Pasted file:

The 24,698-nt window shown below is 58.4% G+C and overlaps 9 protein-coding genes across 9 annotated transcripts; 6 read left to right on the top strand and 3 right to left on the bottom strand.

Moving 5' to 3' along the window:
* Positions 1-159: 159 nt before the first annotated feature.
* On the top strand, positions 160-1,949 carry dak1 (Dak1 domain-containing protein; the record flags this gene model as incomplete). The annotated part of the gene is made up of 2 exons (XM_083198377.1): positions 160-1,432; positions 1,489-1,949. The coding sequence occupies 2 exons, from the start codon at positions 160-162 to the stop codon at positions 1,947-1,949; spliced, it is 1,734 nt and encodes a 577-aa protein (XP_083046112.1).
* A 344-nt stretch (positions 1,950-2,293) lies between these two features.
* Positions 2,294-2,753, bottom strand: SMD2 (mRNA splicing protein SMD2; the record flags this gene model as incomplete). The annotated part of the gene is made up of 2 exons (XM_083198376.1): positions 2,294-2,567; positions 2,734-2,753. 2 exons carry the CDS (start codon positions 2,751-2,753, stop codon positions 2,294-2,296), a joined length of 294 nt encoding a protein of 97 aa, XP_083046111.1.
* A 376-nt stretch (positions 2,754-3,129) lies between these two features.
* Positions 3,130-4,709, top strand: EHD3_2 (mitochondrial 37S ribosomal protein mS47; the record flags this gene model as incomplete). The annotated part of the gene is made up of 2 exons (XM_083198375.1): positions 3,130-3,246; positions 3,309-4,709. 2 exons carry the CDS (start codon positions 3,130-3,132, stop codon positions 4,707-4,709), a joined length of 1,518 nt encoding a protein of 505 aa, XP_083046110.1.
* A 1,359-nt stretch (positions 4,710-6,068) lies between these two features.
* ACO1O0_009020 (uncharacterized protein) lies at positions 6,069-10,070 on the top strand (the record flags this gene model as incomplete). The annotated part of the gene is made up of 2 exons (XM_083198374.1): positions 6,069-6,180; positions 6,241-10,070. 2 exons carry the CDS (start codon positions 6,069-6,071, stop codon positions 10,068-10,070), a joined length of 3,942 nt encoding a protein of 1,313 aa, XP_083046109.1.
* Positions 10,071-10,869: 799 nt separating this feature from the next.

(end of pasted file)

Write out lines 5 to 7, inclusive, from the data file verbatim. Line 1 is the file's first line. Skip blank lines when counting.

* A 344-nt stretch (positions 1,950-2,293) lies between these two features.
* Positions 2,294-2,753, bottom strand: SMD2 (mRNA splicing protein SMD2; the record flags this gene model as incomplete). The annotated part of the gene is made up of 2 exons (XM_083198376.1): positions 2,294-2,567; positions 2,734-2,753. 2 exons carry the CDS (start codon positions 2,751-2,753, stop codon positions 2,294-2,296), a joined length of 294 nt encoding a protein of 97 aa, XP_083046111.1.
* A 376-nt stretch (positions 2,754-3,129) lies between these two features.